Even Fox's Stuart Varney has backed away from claims that the U.S. government could follow Cyprus and seize private bank accounts. On the March 18 edition of Fox's America's Newsroom, Varney suggested that U.S. citizens had reason to fear for their bank accounts, saying, "Who's next? Which other governments which have run up enormous debt will also go towards begin seizing private bank accounts? Who else is next? Maybe Spain? Maybe Italy? How about America?" However, Varney negated his own argument on The Sean Hannity Show the following day, saying that a run on the banks is "possible in Europe, but I doubt it in America [...] your money in a bank account, you think it's safe, I believe it is safe in America, but elsewhere in the world, it's clearly not."
A trio of Fox Business commentators attacked Sen. Elizabeth Warren's (D-MA) advocacy for an increased federal minimum wage by wildly mischaracterizing comments she made during a Senate committee hearing. In addition to incorrectly implying that Warren is advocating for a $22 per hour minimum wage, the panelists dismissed the need for any increase in the minimum at all by relying on misinformation and distorted arguments.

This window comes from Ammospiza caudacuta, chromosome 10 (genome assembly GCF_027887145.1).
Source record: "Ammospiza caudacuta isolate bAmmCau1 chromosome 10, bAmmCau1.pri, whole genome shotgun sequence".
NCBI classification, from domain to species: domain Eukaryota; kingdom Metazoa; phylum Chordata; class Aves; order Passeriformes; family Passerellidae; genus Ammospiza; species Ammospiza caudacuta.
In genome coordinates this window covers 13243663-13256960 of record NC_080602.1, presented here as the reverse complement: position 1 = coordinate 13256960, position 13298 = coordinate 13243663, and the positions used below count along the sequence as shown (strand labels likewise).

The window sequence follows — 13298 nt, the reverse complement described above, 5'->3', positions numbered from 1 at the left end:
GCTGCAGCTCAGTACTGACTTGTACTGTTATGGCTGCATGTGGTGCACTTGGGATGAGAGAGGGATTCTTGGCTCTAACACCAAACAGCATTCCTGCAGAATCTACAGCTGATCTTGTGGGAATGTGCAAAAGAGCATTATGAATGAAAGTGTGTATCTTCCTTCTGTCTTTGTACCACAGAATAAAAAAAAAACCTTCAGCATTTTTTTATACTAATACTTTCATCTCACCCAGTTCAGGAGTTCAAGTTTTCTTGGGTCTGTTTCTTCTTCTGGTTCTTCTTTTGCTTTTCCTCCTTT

At a March 14 hearing on the ties between economic growth and the federal minimum wage, Warren said that if minimum wage had been pegged to productivity as it had increased from 1960 until now, "the minimum wage today would be about $22 an hour."
On the March 19 edition of Varney & Co., host Stuart Varney and two guests, Fox Business contributor Charles Payne and Fox Business reporter Sandra Smith, mischaracterized Warren's statement to claim she was advocating for raising the minimum wage to $22 per hour. For instance, Smith claimed that Warren is "fighting for you to make $22 an hour."